Pope Francis: The elderly have a special vocation in the lives of children
Below is the text of Pope Francis’ weekly Wednesday audience, delivered on August 17, 2022.
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Dear brothers and sisters, good morning!
The words we heard of Daniel’s dream evoke a mysterious, and at the same time, glorious, vision of God. This vision is picked up at the beginning of the Book of Revelation in reference to the Risen Jesus, who appears to the Seer as Messiah, Priest and King, eternal, omniscient and unchanging (1:12-15). He lays his hand on the shoulder of the Seer and reassures him, “Fear not, I am the first and the last, and the living one. I died, and behold, I am alive forevermore” (vv. 17-18). Thus disappears the last barrier of fear and anguish that a theophany has always provoked. The Living One reassures us, he gives us security. He too died, but now occupies the place destined for him—the First and the Last place.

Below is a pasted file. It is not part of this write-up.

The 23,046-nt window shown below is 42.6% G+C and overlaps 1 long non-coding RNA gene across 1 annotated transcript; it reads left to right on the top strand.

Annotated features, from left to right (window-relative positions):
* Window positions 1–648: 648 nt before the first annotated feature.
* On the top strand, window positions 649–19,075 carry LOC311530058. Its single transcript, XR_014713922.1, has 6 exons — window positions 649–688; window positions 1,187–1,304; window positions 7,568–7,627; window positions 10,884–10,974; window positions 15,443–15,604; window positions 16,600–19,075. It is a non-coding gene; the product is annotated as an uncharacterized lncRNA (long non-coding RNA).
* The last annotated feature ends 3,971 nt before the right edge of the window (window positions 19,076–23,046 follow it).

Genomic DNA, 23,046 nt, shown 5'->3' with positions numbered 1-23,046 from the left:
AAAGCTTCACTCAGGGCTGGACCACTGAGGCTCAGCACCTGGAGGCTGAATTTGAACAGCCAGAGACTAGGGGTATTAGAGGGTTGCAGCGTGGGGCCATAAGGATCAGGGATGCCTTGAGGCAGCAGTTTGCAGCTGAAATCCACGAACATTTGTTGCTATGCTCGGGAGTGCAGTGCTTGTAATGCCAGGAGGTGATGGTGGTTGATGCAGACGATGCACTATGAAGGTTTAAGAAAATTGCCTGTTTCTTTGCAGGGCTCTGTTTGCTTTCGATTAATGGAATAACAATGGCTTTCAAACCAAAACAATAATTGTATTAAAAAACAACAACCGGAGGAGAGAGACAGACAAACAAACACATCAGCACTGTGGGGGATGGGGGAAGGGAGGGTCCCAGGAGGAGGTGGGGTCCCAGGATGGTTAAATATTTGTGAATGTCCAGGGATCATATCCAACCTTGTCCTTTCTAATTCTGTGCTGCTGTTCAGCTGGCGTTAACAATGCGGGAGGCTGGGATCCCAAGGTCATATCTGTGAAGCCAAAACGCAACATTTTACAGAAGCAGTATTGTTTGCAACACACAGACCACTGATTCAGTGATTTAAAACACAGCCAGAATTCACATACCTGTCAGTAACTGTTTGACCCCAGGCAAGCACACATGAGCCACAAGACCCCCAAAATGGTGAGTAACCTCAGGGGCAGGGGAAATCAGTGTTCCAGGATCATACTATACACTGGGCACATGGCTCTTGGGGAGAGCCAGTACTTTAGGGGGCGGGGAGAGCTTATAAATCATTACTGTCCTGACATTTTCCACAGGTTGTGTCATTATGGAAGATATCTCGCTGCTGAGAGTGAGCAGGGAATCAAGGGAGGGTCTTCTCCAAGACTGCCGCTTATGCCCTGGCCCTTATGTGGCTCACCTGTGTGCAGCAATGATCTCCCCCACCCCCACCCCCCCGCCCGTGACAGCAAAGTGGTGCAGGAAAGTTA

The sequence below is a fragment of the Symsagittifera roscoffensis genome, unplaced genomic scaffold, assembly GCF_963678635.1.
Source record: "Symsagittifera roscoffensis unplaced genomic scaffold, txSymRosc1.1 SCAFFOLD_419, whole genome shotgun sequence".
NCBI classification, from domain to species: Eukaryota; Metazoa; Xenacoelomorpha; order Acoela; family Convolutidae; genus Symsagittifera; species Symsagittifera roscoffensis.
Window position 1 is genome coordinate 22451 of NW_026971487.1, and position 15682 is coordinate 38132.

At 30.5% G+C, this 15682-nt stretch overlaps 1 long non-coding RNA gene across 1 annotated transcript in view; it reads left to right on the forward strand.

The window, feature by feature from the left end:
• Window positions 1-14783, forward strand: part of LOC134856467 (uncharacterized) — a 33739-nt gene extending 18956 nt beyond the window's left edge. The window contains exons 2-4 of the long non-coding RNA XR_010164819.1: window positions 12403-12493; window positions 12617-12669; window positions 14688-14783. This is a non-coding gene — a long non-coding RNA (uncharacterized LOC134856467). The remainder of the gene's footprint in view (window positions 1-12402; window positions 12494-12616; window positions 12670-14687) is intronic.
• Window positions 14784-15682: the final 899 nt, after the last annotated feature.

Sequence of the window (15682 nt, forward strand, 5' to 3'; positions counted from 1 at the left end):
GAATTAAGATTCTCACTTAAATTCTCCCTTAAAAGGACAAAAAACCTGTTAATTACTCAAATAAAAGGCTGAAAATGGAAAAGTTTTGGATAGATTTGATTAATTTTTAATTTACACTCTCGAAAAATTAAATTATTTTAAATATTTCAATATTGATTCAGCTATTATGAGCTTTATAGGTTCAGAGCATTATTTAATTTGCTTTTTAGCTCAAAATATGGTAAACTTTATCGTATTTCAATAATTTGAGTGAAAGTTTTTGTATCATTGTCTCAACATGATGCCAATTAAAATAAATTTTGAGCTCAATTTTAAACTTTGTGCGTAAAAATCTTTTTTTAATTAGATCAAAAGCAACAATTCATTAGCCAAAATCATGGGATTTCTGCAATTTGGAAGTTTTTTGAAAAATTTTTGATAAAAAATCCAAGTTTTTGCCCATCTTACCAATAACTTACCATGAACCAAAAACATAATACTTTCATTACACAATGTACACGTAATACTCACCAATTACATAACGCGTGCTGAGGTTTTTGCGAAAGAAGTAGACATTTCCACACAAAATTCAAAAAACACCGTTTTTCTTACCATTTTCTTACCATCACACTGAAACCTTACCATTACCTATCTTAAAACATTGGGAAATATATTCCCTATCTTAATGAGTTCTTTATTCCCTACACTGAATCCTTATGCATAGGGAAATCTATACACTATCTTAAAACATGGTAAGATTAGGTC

In this intertwining of symbols—there are many symbols here—there is an aspect that perhaps might help us better understand the connection of this theophany, this apparition of God, with the cycle of life, historical time, the lordship of God over the created world. And this aspect is specifically connected with old age. How is it connected? Let’s see.
“The Living One reassures us, he gives us security. He too died, but now occupies the place destined for him—the First and the Last place.”